Pelican diving into the ocean with gull in the background

“In a dive” by Coveredinsevindust.
Released under the Creative Commons Attribution-Share Alike 3.0 license.


by Robinson Jeffers, 1925-26

Four pelicans went over the house,
Sculled their worn oars over the courtyard: I saw that ungainliness
Magnifies the idea of strength.
A lifting gale of sea-gulls followed them; slim yachts of the element,
Natural growths of the sky, no wonder
Light wings to leave the sea; but those grave weights toil, and are powerful,
And the wings torn with old storms remember
The cone that the oldest redwood dropped from, the tilting of continents,
The dinosaur’s day, the lift of new sea-lines.
The omnisecular spirit keeps the old with the new also.
Nothing at all has suffered erasure.
There is life not of our time. He calls ungainly bodies
As beautiful as the grace of horses.
He is weary of nothing; he watches air-planes; he watches pelicans.


Stanley Marsh 3, owner and patron of the Cadillac Ranch, died June 17th.

For my readers under the age of 40, Cadillac Ranch was an art installation built in 1974 by the Ant Farm, a San Francisco collective of artists and architects. It is still visible along the old Route 66 near Amarillo, TX.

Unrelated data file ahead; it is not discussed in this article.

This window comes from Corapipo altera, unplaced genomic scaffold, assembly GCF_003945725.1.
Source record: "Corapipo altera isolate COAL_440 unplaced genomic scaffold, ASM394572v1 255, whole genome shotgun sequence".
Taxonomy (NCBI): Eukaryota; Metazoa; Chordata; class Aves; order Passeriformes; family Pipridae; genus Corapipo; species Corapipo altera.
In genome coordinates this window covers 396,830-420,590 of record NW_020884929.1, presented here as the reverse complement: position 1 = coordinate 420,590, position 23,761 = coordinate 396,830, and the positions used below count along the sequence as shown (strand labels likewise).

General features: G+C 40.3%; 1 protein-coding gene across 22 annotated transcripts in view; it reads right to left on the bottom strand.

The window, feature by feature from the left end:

Cadillac Ranch soon after installation, 1974

In an episode of Charles Kuralt’s On the Road, Marsh had this to say about the work:

Charles Kuralt: “When people ask you, what are all those ten Cadillacs doing out there in your wheat field? What do you answer?”

Stanley Marsh 3: “Depends on who they are…when I get a chance I lie to them. I tell them it’s for an Elvis Presley movie or Evel Knievel to jump over or maybe it’s the Caddy Cult, and it’s the new Mother Church for Home Religion. I tell them whatever strikes my fancy.”

CK: “If I asked you, what would you tell me?”

SM: “Well I’d have to tell you the truth. The truth is it’s a roadside spectacular sculpture made by a group called the Ant Farm, architects from San Francisco.

“From ’48 to ’64 that was the American Dream, the Cadillac fins. They’re the American Dream because they were so badly made and so cheap that after two or three years anyone could have one.”

"Caddy Ranch July 2006" by David // Released under Creative Commons 2.0

“Caddy Ranch July 2006″ by David // Released under Creative Commons 2.0

Early photos of the project can be found at Wyatt McSpadden Photography.

ht Simone // via Route 66 News.